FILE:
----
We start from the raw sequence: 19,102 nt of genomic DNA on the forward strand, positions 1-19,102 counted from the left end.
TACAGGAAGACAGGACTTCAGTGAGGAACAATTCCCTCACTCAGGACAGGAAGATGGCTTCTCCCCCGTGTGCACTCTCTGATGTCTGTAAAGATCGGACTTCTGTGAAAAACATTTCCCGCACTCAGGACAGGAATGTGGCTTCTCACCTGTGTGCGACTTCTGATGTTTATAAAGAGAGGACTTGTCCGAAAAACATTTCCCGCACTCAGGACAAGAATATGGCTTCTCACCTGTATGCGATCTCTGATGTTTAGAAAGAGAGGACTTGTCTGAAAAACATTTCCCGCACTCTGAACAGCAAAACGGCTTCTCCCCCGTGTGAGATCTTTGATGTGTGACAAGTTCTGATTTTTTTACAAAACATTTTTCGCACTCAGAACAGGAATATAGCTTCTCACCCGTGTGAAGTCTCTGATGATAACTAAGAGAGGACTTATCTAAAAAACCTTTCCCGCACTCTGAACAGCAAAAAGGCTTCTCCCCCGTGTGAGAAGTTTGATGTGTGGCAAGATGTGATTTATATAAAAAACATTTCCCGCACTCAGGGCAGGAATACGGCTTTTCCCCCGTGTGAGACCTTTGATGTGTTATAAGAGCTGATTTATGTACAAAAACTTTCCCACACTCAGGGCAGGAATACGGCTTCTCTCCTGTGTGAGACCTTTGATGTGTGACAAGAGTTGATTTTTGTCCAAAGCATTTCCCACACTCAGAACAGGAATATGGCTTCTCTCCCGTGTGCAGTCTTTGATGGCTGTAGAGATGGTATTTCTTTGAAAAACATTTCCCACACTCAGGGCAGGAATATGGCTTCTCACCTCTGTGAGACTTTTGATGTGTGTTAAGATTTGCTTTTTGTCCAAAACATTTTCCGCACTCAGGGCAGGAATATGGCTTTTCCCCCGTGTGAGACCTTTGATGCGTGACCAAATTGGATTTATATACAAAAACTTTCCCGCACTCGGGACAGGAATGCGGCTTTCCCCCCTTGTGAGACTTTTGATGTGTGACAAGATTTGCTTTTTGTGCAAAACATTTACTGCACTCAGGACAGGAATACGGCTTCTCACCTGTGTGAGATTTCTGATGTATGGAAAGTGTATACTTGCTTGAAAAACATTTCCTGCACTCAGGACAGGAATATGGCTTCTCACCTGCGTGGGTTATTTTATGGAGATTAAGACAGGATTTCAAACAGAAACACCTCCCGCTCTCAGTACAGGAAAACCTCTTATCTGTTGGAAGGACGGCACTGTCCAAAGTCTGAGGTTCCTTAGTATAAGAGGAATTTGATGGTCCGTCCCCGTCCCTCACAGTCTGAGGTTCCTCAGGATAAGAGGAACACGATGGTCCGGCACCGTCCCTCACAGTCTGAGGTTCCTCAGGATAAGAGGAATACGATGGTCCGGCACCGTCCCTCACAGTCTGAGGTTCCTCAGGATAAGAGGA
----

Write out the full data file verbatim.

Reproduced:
We start from the raw sequence: 19,102 nt of genomic DNA on the forward strand, positions 1-19,102 counted from the left end.
TACAGGAAGACAGGACTTCAGTGAGGAACAATTCCCTCACTCAGGACAGGAAGATGGCTTCTCCCCCGTGTGCACTCTCTGATGTCTGTAAAGATCGGACTTCTGTGAAAAACATTTCCCGCACTCAGGACAGGAATGTGGCTTCTCACCTGTGTGCGACTTCTGATGTTTATAAAGAGAGGACTTGTCCGAAAAACATTTCCCGCACTCAGGACAAGAATATGGCTTCTCACCTGTATGCGATCTCTGATGTTTAGAAAGAGAGGACTTGTCTGAAAAACATTTCCCGCACTCTGAACAGCAAAACGGCTTCTCCCCCGTGTGAGATCTTTGATGTGTGACAAGTTCTGATTTTTTTACAAAACATTTTTCGCACTCAGAACAGGAATATAGCTTCTCACCCGTGTGAAGTCTCTGATGATAACTAAGAGAGGACTTATCTAAAAAACCTTTCCCGCACTCTGAACAGCAAAAAGGCTTCTCCCCCGTGTGAGAAGTTTGATGTGTGGCAAGATGTGATTTATATAAAAAACATTTCCCGCACTCAGGGCAGGAATACGGCTTTTCCCCCGTGTGAGACCTTTGATGTGTTATAAGAGCTGATTTATGTACAAAAACTTTCCCACACTCAGGGCAGGAATACGGCTTCTCTCCTGTGTGAGACCTTTGATGTGTGACAAGAGTTGATTTTTGTCCAAAGCATTTCCCACACTCAGAACAGGAATATGGCTTCTCTCCCGTGTGCAGTCTTTGATGGCTGTAGAGATGGTATTTCTTTGAAAAACATTTCCCACACTCAGGGCAGGAATATGGCTTCTCACCTCTGTGAGACTTTTGATGTGTGTTAAGATTTGCTTTTTGTCCAAAACATTTTCCGCACTCAGGGCAGGAATATGGCTTTTCCCCCGTGTGAGACCTTTGATGCGTGACCAAATTGGATTTATATACAAAAACTTTCCCGCACTCGGGACAGGAATGCGGCTTTCCCCCCTTGTGAGACTTTTGATGTGTGACAAGATTTGCTTTTTGTGCAAAACATTTACTGCACTCAGGACAGGAATACGGCTTCTCACCTGTGTGAGATTTCTGATGTATGGAAAGTGTATACTTGCTTGAAAAACATTTCCTGCACTCAGGACAGGAATATGGCTTCTCACCTGCGTGGGTTATTTTATGGAGATTAAGACAGGATTTCAAACAGAAACACCTCCCGCTCTCAGTACAGGAAAACCTCTTATCTGTTGGAAGGACGGCACTGTCCAAAGTCTGAGGTTCCTTAGTATAAGAGGAATTTGATGGTCCGTCCCCGTCCCTCACAGTCTGAGGTTCCTCAGGATAAGAGGAACACGATGGTCCGGCACCGTCCCTCACAGTCTGAGGTTCCTCAGGATAAGAGGAATACGATGGTCCGGCACCGTCCCTCACAGTCTGAGGTTCCTCAGGATAAGAGGA